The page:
“The purchaser's cost would include the cost of the robot and any other equipment included in the work cell, such as end-of-arm tooling or a vision system,” says Powrozek. “The Section 179 deduction does not apply to the seller of the equipment as the items sold are not tangible property being used in the trade or business and not subject to depreciation.”

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Other equipment, such as machining equipment, packaging equipment, cutting machinery and additive-manufacturing equipment, would potentially qualify for the 179 deduction. “Tangible personal property is a fairly broad term that covers any tangible property except land, buildings and land improvements,” explains Powrozek. “The tangible property also needs to be used in the conduct of a trade or business, not included in cost of sales to customers, and subject to depreciation.”

It is important to check with your tax advisor to confirm the property you are considering meets the requirements for Section 179 treatment, counsels Powrozek. “In addition to the tangible property and software, taxpayers can also use the deduction on certain qualified real property,” he says. “There are limitations on the total dollar amount that can be deducted under Section 179 each year. For 2022, the maximum allowable deduction is $1,080,000. The maximum allowable deduction is also reduced dollar for dollar if the taxpayer exceeds a threshold of new assets placed in service during the year. For 2022, the threshold is $2,700,000. Finally, a taxpayer's ability to utilize the 179 deduction is also limited by their taxable income for the year. Any 179 deduction in excess of the taxable income for the year is carried forward to future tax years.”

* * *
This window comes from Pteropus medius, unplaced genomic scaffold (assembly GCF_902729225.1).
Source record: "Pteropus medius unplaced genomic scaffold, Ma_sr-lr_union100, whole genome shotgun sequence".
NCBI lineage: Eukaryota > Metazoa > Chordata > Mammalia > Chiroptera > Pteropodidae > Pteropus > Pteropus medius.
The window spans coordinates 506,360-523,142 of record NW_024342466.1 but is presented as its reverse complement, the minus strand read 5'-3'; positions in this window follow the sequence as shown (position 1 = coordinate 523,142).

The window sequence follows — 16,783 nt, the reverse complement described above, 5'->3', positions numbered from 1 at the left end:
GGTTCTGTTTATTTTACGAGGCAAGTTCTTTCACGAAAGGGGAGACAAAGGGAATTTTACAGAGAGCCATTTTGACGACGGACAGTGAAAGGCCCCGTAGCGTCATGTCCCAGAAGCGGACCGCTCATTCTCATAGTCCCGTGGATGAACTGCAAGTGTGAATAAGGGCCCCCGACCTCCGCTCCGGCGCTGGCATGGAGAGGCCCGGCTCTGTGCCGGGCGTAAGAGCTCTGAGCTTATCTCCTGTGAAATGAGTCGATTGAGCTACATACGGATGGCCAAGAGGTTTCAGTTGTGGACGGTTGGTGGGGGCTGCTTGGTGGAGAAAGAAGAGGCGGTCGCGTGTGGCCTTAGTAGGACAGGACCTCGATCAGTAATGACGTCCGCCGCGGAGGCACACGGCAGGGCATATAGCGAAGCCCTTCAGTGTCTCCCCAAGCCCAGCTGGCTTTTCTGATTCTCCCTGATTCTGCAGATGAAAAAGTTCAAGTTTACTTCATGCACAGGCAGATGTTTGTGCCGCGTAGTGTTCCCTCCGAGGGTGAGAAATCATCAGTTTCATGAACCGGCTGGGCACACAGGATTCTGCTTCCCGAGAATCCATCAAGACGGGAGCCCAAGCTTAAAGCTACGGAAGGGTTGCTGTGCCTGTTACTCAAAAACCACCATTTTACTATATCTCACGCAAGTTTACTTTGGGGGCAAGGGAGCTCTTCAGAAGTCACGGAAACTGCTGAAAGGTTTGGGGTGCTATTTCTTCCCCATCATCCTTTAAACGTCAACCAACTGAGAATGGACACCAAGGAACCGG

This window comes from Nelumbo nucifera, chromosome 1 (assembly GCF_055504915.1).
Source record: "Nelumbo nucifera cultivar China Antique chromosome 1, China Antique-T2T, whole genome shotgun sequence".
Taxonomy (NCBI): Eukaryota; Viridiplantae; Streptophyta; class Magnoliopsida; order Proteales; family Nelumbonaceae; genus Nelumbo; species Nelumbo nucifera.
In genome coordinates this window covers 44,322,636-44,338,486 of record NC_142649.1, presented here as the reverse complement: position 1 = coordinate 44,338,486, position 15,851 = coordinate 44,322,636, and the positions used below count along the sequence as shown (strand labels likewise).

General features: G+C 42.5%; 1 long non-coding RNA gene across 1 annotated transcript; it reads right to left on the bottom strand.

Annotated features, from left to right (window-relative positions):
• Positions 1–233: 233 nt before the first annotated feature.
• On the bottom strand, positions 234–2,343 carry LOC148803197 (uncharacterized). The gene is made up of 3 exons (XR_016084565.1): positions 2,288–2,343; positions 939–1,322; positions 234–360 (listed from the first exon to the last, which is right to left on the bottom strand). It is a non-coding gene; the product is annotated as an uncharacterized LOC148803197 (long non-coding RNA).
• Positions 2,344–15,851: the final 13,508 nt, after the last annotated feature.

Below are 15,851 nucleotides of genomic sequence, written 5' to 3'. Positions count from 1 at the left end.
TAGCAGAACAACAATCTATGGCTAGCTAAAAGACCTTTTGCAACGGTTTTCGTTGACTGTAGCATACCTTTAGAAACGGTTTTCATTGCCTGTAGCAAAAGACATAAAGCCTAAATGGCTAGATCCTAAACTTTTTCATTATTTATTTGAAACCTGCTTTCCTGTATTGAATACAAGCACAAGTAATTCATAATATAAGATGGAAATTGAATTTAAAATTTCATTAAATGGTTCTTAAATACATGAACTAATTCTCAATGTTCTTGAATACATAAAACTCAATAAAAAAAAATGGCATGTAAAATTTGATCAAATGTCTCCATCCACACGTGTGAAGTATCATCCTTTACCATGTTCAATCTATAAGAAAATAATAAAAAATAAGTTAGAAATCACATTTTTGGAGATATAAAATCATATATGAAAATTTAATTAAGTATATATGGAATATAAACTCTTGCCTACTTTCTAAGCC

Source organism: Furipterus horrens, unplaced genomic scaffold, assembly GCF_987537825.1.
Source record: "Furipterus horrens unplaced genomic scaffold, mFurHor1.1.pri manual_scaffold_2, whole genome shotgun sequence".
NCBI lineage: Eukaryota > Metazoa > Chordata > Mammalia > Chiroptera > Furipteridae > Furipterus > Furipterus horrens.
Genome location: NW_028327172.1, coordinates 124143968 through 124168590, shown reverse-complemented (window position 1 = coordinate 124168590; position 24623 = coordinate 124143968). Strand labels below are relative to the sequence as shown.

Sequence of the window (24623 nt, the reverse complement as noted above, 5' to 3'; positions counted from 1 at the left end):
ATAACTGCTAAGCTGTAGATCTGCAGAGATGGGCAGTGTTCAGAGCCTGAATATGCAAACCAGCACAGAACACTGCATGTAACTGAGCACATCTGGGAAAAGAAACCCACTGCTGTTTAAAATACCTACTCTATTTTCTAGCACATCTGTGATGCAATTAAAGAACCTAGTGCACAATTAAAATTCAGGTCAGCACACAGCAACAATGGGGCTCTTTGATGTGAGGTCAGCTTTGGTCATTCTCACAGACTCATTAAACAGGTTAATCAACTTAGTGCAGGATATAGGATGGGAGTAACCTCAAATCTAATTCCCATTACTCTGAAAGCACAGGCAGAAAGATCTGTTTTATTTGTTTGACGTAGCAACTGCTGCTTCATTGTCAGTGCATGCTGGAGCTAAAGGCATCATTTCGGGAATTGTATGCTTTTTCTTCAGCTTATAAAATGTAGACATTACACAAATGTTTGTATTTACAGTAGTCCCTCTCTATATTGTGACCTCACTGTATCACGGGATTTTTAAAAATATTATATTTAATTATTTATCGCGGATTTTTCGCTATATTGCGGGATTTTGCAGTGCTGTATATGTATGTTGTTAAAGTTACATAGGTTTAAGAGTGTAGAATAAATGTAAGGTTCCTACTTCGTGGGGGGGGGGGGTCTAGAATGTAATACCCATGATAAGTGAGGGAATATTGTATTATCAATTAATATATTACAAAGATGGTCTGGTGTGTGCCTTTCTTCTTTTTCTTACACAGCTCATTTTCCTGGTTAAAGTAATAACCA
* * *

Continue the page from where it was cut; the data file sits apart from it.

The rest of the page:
Also read: Money on the table: Taking advantage of the R&E tax credit

One final important point is that 2022 is the last year of the 100% bonus depreciation deduction, notes Powrozek. “Depending on the assets placed in service, bonus depreciation may be more beneficial to the taxpayer than Section 179,” he says. “For example, all states do not conform to the federal Section 179 rules, which could result in additional tax being generated at the state level. Bonus depreciation is not subject to the same limitations as Section 179 and can create a tax loss.” Both of these deductions should be considered as part of the taxpayer’s overall tax planning strategy.

About the Author

Mike Bacidore | Editor in Chief

Mike Bacidore is chief editor of Control Design and has been an integral part of the Endeavor Business Media editorial team since 2007. Previously, he was editorial director at Hughes Communications and a portfolio manager of the human resources and labor law areas at Wolters Kluwer. Bacidore holds a BA from the University of Illinois and an MBA from Lake Forest Graduate School of Management. He is an award-winning columnist, earning multiple regional and national awards from the American Society of Business Publication Editors. He may be reached at [email protected]